Let’s say you were one of those Minnesotans who tuned in Sunday evening for “America’s Funniest Home Videos,” only to find out that the program had been pre-empted by a debate among the three DFL gubernatorial candidates. Let’s say you actually didn’t click the remote to another channel.
What would you have learned about Mark Dayton, Matt Entenza and Margaret Anderson Kelliher in the hour-long debate sponsored by the League of Women Voters and KSTP-TV?
1. Dayton wants to tax the rich and was a U.S. Senate colleague of the late Paul Wellstone. He made frequent references to both of those facts, as well as the fact that he’s received the endorsement of the Mesabi Daily News.
2. Entenza grew up poor in Worthington and knows that Minnesotans are tired of bickering politicians. Those were his oft-repeated refrains.
3. Kelliher is a mother, grew up on a farm and has been endorsed by the Star Tribune. She made frequent references to each of those facts.
Clearly, all three candidates believe that most Minnesotans haven’t been paying much attention to this primary scuffle as it heads into the final days. They were trying to introduce themselves to anyone who might have been watching.
The final days
Little things stood out about how the final days of this long, expensive campaign will unfold before the Aug. 10 primary election.
Kelliher will be the most aggressive. In Sunday evening’s debate — which also was telecast live on KSTP’s sister stations in Duluth, Rochester and Alexandria — she dished out the harshest criticisms, though it should be noted that she spoke without harshness or anger.
She hit Dayton in his most vulnerable spot, his decision to drop out after one term as a U.S. senator, noting that he had given himself an “F” grade for his work in Washington. She noted that earlier in his career, he also had quit after one term as state auditor.
“Where I come from [that would be the farm], you do the work until it’s done.”
Dayton didn’t seem troubled by Kelliher’s punch.
Given the opportunity, he said, “I will serve two terms as governor.” As for that ‘F’ grade, he said that “I’m a hard grader. Unlike Pawlenty, I’ll hold myself to a higher standard.”
Later, when his Senate performance was raised by KSTP’s Tom Hauser, the debate moderator, Dayton noted that the whole Senate deserved an “F.” He also proudly pointed out that he and Wellstone had been among 23 senators opposing the war in Iraq.
“That’s the defining vote of my career,” he said.
Kelliher also took a hard swing at Entenza. She noted that when he was a state rep, he’d supported stricter financial disclosure laws for Minnesota pols. Now, she said, unlike her and Dayton, he won’t disclose his income taxes. What’s up with that?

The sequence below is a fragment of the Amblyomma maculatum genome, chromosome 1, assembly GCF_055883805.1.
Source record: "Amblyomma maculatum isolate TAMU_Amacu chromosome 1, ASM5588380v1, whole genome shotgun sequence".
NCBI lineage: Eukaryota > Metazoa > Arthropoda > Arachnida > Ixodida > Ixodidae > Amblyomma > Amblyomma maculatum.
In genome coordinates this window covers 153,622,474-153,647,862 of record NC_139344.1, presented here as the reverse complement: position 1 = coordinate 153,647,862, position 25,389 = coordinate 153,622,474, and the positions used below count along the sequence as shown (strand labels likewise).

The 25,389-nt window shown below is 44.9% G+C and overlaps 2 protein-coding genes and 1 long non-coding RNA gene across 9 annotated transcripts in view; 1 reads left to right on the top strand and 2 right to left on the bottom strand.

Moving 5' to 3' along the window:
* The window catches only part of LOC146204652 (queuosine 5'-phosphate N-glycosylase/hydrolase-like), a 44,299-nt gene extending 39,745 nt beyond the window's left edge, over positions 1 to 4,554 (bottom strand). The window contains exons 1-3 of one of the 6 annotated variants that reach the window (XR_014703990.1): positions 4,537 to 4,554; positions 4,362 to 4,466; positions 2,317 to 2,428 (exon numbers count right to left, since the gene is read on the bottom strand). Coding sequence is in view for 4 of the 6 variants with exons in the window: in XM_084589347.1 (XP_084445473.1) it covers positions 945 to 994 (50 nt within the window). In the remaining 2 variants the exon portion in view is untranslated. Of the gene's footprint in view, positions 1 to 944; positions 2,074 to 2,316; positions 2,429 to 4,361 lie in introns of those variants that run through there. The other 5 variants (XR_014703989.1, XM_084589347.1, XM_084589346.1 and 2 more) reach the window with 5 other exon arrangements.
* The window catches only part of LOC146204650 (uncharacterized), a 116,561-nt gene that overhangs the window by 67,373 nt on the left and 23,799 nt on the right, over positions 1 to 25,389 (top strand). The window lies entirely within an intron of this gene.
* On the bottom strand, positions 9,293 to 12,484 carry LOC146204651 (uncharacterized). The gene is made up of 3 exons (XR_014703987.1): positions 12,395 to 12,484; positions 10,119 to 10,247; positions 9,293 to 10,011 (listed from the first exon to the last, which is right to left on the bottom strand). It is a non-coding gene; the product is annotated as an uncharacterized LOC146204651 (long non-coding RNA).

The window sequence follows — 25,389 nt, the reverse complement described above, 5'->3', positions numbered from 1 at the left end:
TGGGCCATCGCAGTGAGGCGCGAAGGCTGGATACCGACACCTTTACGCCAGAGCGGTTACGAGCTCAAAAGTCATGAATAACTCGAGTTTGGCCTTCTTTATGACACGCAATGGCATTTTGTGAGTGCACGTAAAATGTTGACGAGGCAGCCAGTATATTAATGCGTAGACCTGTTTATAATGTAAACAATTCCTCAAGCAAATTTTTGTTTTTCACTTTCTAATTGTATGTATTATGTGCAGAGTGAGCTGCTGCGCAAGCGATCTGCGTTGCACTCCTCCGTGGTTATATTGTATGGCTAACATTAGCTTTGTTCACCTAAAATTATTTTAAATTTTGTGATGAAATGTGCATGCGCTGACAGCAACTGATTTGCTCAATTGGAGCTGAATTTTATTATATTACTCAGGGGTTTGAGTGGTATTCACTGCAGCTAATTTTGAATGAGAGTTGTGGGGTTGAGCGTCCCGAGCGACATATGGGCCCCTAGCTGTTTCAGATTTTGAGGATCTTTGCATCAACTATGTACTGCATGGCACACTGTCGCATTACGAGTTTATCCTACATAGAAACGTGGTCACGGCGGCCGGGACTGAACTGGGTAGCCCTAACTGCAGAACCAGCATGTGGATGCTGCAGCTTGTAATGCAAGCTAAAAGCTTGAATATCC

Entenza responded by noting that as House speaker, Kelliher had not passed a bill that required more complete disclosure. Then, he said he figured Minnesotans are “tired of squabbling and finger-pointing.”
Actually, a ‘quibble,’ not a debate
But that was about as tough as this debate got. In fact, it could have been called a “quibble,” not a debate.
Given a chance, by Hauser, to say something positive and negative about their foes, the candidates seemed to follow the lead of Dayton, who was the first to respond to Hauser’s invitation.
“I have great respect for both of them,” he said. “We all have so many detractors, I’m not going to add to that. DFLers have three great choices and on Aug. 11, we’ll all be friends.”
Hauser sort of shook his head at all the kind talk and muttered something about singing “Kumbaya.”
It is, of course, a problem to have a debate among three candidates who tend to agree on most of the issues.
They all say they’ll be the education governors and the jobs governors. They all say they’ll raise taxes on the wealthiest, though Dayton defines wealthy differently from the other two. Dayton describes “wealthy” as a couple making $150,000, which places them in the top 10 percent of the wage earners in the state. Kelliher, who along with her husband made $144,000 last year, believes that sort of wage is “middle class.”
(One little area of difference: Dayton would be interested in supporting a single state-run casino at either the Mall of America or Minneapolis-St. Paul International Airport. Entenza sharply opposes that, saying that in his days as a prosecuting attorney, he saw too many white-collar crimes created by gambling compulsions. Kelliher was more mildly opposed.)
It also is tough to have an interesting debate among three people who are so humorless and scripted.
Entenza did try to make a little joke about being the tallest candidate, but it sounded more like a boast than a wisecrack, meaning it fell flat.
With so few days left before the primary, none of these three is going to be unguarded, even for a few moments.
How will it all end?
The Star Tribune’s Sunday poll, which admits to a whopping 7.8 point margin of error, shows that Dayton has a 10-point lead over Kelliher.
Even Dayton dismissed the poll, comparing primary polls to perfume: “Nice to sniff, not good to swallow.”
Entenza, who had just 17 percent in the poll, scoffed at the poll’s projections of a 60 percent turnout. He continues to insist that his well-managed campaign is connecting with people who really will vote.
Meantime, Kelliher said it’s her “ground game” that will make her a winner. To that end, only Kelliher had a large group — maybe 25 or 30 people — outside the KSTP studios waving banners and urging people traveling down University Avenue to honk their support for Kelliher.
But on a Sunday summer afternoon, there wasn’t much traffic, so there wasn’t much honking.
Maybe everyone had rushed home to watch “America’s Funniest Home Videos.”
Doug Grow writes about public affairs, state politics and other topics. He can be reached at dgrow [at] minnpost [dot] com.